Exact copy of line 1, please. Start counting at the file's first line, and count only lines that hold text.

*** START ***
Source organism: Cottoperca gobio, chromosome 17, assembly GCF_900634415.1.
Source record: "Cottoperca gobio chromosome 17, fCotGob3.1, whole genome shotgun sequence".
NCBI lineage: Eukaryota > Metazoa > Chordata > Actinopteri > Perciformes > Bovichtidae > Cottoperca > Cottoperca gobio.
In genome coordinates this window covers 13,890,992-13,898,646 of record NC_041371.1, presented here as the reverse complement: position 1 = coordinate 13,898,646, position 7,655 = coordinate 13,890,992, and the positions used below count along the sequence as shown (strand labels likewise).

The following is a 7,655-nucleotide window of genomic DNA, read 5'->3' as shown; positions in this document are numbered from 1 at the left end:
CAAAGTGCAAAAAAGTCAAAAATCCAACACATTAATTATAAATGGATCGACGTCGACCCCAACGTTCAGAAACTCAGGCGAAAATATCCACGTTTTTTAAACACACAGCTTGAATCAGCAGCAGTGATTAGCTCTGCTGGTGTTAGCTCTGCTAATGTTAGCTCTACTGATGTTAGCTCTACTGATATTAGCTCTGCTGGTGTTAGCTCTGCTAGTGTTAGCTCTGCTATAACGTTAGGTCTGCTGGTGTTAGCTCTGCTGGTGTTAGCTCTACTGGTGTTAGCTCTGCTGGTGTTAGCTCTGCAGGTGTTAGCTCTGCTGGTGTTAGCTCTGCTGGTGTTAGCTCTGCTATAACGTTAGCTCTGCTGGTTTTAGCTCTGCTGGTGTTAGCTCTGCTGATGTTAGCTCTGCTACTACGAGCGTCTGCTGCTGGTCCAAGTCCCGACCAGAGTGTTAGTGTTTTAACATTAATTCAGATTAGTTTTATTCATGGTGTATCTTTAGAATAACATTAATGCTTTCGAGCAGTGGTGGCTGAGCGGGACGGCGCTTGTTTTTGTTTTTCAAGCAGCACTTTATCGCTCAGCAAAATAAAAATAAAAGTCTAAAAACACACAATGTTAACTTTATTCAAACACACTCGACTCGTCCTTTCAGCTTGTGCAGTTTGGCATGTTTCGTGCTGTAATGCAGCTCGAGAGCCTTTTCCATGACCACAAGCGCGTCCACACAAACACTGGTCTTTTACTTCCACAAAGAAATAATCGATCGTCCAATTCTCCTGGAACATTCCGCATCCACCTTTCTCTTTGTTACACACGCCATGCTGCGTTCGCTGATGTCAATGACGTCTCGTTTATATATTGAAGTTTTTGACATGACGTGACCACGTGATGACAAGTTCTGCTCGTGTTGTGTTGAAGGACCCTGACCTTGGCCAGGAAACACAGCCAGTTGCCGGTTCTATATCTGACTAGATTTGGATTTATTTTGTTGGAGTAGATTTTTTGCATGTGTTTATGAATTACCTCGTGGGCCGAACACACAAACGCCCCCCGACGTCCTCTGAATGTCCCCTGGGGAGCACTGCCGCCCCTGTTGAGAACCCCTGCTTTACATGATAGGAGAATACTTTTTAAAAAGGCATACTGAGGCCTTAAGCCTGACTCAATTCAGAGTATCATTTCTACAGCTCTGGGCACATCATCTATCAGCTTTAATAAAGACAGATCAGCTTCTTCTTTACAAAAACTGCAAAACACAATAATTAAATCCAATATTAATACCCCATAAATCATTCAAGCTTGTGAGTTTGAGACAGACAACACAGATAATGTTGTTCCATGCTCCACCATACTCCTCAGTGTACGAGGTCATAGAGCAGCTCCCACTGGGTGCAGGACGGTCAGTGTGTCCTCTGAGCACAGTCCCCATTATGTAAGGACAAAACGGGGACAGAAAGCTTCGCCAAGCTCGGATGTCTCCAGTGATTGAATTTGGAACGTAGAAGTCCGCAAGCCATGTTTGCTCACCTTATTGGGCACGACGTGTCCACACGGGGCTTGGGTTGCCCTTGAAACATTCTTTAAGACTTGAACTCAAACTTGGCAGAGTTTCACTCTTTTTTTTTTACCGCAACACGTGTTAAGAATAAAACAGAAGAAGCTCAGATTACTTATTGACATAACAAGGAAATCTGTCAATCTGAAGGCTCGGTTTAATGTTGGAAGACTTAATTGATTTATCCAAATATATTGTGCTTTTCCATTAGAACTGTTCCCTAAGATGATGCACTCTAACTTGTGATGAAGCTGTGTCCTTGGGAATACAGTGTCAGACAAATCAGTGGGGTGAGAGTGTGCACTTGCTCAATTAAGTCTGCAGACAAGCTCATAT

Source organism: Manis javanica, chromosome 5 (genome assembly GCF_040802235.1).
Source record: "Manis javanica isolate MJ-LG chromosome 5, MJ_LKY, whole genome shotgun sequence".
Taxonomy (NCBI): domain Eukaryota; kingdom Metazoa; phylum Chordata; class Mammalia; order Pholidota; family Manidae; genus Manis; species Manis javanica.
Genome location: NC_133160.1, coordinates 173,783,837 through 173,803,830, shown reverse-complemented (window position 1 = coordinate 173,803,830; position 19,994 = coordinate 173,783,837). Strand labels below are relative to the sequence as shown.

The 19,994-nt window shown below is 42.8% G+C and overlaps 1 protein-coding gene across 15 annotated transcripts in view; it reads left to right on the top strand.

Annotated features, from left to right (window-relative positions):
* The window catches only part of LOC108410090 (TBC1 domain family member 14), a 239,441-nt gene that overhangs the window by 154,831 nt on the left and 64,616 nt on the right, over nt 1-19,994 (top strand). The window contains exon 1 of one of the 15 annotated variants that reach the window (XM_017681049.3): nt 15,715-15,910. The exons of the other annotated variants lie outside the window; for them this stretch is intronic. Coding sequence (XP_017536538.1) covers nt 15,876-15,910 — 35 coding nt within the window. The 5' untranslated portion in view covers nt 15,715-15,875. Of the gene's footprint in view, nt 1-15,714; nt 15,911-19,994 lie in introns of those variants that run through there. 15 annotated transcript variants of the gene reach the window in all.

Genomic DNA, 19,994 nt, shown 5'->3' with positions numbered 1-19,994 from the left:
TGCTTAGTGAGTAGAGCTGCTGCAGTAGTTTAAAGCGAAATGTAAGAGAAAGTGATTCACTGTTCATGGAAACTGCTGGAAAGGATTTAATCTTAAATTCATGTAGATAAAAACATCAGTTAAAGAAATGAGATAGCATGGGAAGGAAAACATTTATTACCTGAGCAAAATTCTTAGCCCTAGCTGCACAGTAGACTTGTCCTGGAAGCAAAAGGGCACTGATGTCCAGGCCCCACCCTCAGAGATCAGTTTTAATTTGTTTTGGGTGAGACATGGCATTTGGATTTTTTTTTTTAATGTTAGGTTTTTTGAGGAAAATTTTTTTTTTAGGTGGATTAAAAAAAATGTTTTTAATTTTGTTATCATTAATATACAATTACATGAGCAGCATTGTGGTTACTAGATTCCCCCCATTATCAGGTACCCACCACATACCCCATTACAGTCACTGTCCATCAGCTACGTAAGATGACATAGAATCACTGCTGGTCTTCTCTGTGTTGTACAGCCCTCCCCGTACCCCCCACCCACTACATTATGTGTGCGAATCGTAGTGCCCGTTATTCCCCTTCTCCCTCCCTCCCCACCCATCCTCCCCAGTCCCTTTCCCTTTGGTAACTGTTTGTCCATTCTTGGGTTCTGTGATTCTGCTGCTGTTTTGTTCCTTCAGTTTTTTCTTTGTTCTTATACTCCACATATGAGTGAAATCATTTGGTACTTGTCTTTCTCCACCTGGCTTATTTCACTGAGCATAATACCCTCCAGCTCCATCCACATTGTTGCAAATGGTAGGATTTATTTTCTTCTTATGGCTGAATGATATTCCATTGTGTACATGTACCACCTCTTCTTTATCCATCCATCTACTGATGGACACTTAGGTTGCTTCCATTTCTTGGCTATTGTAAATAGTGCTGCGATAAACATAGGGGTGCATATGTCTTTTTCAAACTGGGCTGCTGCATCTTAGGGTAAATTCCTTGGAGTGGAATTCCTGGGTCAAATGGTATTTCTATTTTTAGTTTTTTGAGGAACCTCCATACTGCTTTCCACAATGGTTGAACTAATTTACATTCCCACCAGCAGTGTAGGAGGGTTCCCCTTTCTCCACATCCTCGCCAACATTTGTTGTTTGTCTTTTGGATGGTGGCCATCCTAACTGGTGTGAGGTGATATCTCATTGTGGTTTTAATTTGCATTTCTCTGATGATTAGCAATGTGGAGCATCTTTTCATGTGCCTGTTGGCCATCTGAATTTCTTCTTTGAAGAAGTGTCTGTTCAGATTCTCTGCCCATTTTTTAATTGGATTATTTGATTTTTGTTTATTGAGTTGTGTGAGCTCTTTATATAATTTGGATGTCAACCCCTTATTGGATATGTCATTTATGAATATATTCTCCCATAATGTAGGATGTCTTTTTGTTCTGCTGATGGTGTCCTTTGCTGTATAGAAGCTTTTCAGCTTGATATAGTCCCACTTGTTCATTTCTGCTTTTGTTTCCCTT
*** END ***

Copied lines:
Source organism: Cottoperca gobio, chromosome 17, assembly GCF_900634415.1.